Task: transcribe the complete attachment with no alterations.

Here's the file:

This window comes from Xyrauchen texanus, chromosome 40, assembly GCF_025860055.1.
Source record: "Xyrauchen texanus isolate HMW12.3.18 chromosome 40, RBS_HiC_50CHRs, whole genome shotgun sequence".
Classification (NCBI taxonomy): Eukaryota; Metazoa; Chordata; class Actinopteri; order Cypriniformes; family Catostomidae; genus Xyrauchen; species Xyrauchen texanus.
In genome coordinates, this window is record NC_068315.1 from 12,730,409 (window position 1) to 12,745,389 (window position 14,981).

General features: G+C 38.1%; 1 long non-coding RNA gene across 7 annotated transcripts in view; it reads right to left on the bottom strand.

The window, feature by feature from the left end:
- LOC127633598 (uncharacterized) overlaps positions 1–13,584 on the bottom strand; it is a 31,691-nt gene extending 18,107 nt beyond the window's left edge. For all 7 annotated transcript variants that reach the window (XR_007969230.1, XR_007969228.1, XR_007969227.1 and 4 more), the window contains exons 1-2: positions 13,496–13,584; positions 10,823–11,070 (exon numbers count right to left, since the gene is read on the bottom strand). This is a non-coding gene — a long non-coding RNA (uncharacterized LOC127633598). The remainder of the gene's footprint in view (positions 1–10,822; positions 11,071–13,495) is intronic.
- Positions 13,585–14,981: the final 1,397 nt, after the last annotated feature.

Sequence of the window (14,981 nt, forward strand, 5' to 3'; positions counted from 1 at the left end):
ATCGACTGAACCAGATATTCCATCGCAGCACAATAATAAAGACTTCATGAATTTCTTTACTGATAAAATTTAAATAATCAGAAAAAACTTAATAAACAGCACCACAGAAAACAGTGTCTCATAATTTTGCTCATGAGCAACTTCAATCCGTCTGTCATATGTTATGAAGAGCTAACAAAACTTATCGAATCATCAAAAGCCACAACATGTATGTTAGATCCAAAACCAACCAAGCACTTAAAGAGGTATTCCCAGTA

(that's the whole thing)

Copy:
This window comes from Xyrauchen texanus, chromosome 40, assembly GCF_025860055.1.
Source record: "Xyrauchen texanus isolate HMW12.3.18 chromosome 40, RBS_HiC_50CHRs, whole genome shotgun sequence".
Classification (NCBI taxonomy): Eukaryota; Metazoa; Chordata; class Actinopteri; order Cypriniformes; family Catostomidae; genus Xyrauchen; species Xyrauchen texanus.
In genome coordinates, this window is record NC_068315.1 from 12,730,409 (window position 1) to 12,745,389 (window position 14,981).

General features: G+C 38.1%; 1 long non-coding RNA gene across 7 annotated transcripts in view; it reads right to left on the bottom strand.

The window, feature by feature from the left end:
- LOC127633598 (uncharacterized) overlaps positions 1–13,584 on the bottom strand; it is a 31,691-nt gene extending 18,107 nt beyond the window's left edge. For all 7 annotated transcript variants that reach the window (XR_007969230.1, XR_007969228.1, XR_007969227.1 and 4 more), the window contains exons 1-2: positions 13,496–13,584; positions 10,823–11,070 (exon numbers count right to left, since the gene is read on the bottom strand). This is a non-coding gene — a long non-coding RNA (uncharacterized LOC127633598). The remainder of the gene's footprint in view (positions 1–10,822; positions 11,071–13,495) is intronic.
- Positions 13,585–14,981: the final 1,397 nt, after the last annotated feature.

Sequence of the window (14,981 nt, forward strand, 5' to 3'; positions counted from 1 at the left end):
ATCGACTGAACCAGATATTCCATCGCAGCACAATAATAAAGACTTCATGAATTTCTTTACTGATAAAATTTAAATAATCAGAAAAAACTTAATAAACAGCACCACAGAAAACAGTGTCTCATAATTTTGCTCATGAGCAACTTCAATCCGTCTGTCATATGTTATGAAGAGCTAACAAAACTTATCGAATCATCAAAAGCCACAACATGTATGTTAGATCCAAAACCAACCAAGCACTTAAAGAGGTATTCCCAGTA